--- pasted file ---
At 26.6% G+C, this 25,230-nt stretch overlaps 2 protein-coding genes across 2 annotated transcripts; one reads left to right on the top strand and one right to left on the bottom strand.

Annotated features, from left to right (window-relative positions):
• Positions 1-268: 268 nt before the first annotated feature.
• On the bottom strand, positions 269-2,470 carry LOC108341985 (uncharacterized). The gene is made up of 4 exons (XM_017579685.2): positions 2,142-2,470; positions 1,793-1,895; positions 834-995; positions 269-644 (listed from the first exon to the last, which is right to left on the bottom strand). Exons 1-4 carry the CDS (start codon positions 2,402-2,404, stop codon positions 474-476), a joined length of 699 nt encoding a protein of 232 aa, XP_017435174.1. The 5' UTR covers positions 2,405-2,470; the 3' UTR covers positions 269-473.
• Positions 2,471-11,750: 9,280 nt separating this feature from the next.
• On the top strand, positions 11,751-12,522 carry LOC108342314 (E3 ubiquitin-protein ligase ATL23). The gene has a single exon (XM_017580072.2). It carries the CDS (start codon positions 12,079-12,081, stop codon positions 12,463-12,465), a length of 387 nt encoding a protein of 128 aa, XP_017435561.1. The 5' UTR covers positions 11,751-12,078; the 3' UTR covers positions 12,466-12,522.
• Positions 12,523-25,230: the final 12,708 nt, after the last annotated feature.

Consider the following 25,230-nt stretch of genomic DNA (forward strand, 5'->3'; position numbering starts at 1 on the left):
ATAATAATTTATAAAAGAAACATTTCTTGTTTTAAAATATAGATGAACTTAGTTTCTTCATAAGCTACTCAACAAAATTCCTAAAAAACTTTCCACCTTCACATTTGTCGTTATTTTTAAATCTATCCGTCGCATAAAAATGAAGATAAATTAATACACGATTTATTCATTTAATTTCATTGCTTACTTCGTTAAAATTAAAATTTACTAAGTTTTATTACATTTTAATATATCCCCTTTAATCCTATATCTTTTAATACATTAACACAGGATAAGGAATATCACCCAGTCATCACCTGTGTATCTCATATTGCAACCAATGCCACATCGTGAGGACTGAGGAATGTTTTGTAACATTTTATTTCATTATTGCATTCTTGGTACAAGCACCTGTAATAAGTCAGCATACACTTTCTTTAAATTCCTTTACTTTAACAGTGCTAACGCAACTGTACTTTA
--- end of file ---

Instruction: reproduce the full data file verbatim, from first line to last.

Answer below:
At 26.6% G+C, this 25,230-nt stretch overlaps 2 protein-coding genes across 2 annotated transcripts; one reads left to right on the top strand and one right to left on the bottom strand.

Annotated features, from left to right (window-relative positions):
• Positions 1-268: 268 nt before the first annotated feature.
• On the bottom strand, positions 269-2,470 carry LOC108341985 (uncharacterized). The gene is made up of 4 exons (XM_017579685.2): positions 2,142-2,470; positions 1,793-1,895; positions 834-995; positions 269-644 (listed from the first exon to the last, which is right to left on the bottom strand). Exons 1-4 carry the CDS (start codon positions 2,402-2,404, stop codon positions 474-476), a joined length of 699 nt encoding a protein of 232 aa, XP_017435174.1. The 5' UTR covers positions 2,405-2,470; the 3' UTR covers positions 269-473.
• Positions 2,471-11,750: 9,280 nt separating this feature from the next.
• On the top strand, positions 11,751-12,522 carry LOC108342314 (E3 ubiquitin-protein ligase ATL23). The gene has a single exon (XM_017580072.2). It carries the CDS (start codon positions 12,079-12,081, stop codon positions 12,463-12,465), a length of 387 nt encoding a protein of 128 aa, XP_017435561.1. The 5' UTR covers positions 11,751-12,078; the 3' UTR covers positions 12,466-12,522.
• Positions 12,523-25,230: the final 12,708 nt, after the last annotated feature.

Consider the following 25,230-nt stretch of genomic DNA (forward strand, 5'->3'; position numbering starts at 1 on the left):
ATAATAATTTATAAAAGAAACATTTCTTGTTTTAAAATATAGATGAACTTAGTTTCTTCATAAGCTACTCAACAAAATTCCTAAAAAACTTTCCACCTTCACATTTGTCGTTATTTTTAAATCTATCCGTCGCATAAAAATGAAGATAAATTAATACACGATTTATTCATTTAATTTCATTGCTTACTTCGTTAAAATTAAAATTTACTAAGTTTTATTACATTTTAATATATCCCCTTTAATCCTATATCTTTTAATACATTAACACAGGATAAGGAATATCACCCAGTCATCACCTGTGTATCTCATATTGCAACCAATGCCACATCGTGAGGACTGAGGAATGTTTTGTAACATTTTATTTCATTATTGCATTCTTGGTACAAGCACCTGTAATAAGTCAGCATACACTTTCTTTAAATTCCTTTACTTTAACAGTGCTAACGCAACTGTACTTTA